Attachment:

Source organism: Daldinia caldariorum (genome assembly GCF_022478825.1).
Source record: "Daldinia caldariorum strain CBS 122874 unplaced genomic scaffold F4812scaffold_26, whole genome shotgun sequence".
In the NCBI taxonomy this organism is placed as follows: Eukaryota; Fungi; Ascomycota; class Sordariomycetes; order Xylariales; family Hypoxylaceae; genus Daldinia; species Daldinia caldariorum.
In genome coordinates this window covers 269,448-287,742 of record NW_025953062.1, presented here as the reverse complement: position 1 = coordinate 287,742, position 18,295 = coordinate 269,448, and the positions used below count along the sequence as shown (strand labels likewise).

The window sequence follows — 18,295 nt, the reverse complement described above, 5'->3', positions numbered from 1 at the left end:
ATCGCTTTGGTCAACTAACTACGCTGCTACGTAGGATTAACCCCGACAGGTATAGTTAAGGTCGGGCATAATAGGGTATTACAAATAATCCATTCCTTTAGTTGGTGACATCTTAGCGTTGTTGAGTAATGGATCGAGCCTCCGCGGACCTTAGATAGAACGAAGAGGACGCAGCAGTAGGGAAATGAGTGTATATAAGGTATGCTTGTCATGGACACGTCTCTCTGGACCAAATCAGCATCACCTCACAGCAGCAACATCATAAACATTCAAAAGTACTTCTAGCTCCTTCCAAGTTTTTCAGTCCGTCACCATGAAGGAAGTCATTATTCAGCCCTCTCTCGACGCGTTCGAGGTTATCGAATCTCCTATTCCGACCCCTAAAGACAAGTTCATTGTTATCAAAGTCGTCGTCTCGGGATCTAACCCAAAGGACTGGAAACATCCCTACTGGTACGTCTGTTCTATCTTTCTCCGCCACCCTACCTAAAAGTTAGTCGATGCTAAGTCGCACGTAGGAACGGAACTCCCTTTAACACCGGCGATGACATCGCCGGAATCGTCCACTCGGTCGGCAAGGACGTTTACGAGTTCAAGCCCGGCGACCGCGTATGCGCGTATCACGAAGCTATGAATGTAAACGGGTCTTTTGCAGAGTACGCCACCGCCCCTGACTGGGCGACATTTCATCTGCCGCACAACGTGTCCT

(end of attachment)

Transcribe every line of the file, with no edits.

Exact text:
Source organism: Daldinia caldariorum (genome assembly GCF_022478825.1).
Source record: "Daldinia caldariorum strain CBS 122874 unplaced genomic scaffold F4812scaffold_26, whole genome shotgun sequence".
In the NCBI taxonomy this organism is placed as follows: Eukaryota; Fungi; Ascomycota; class Sordariomycetes; order Xylariales; family Hypoxylaceae; genus Daldinia; species Daldinia caldariorum.
In genome coordinates this window covers 269,448-287,742 of record NW_025953062.1, presented here as the reverse complement: position 1 = coordinate 287,742, position 18,295 = coordinate 269,448, and the positions used below count along the sequence as shown (strand labels likewise).

The window sequence follows — 18,295 nt, the reverse complement described above, 5'->3', positions numbered from 1 at the left end:
ATCGCTTTGGTCAACTAACTACGCTGCTACGTAGGATTAACCCCGACAGGTATAGTTAAGGTCGGGCATAATAGGGTATTACAAATAATCCATTCCTTTAGTTGGTGACATCTTAGCGTTGTTGAGTAATGGATCGAGCCTCCGCGGACCTTAGATAGAACGAAGAGGACGCAGCAGTAGGGAAATGAGTGTATATAAGGTATGCTTGTCATGGACACGTCTCTCTGGACCAAATCAGCATCACCTCACAGCAGCAACATCATAAACATTCAAAAGTACTTCTAGCTCCTTCCAAGTTTTTCAGTCCGTCACCATGAAGGAAGTCATTATTCAGCCCTCTCTCGACGCGTTCGAGGTTATCGAATCTCCTATTCCGACCCCTAAAGACAAGTTCATTGTTATCAAAGTCGTCGTCTCGGGATCTAACCCAAAGGACTGGAAACATCCCTACTGGTACGTCTGTTCTATCTTTCTCCGCCACCCTACCTAAAAGTTAGTCGATGCTAAGTCGCACGTAGGAACGGAACTCCCTTTAACACCGGCGATGACATCGCCGGAATCGTCCACTCGGTCGGCAAGGACGTTTACGAGTTCAAGCCCGGCGACCGCGTATGCGCGTATCACGAAGCTATGAATGTAAACGGGTCTTTTGCAGAGTACGCCACCGCCCCTGACTGGGCGACATTTCATCTGCCGCACAACGTGTCCT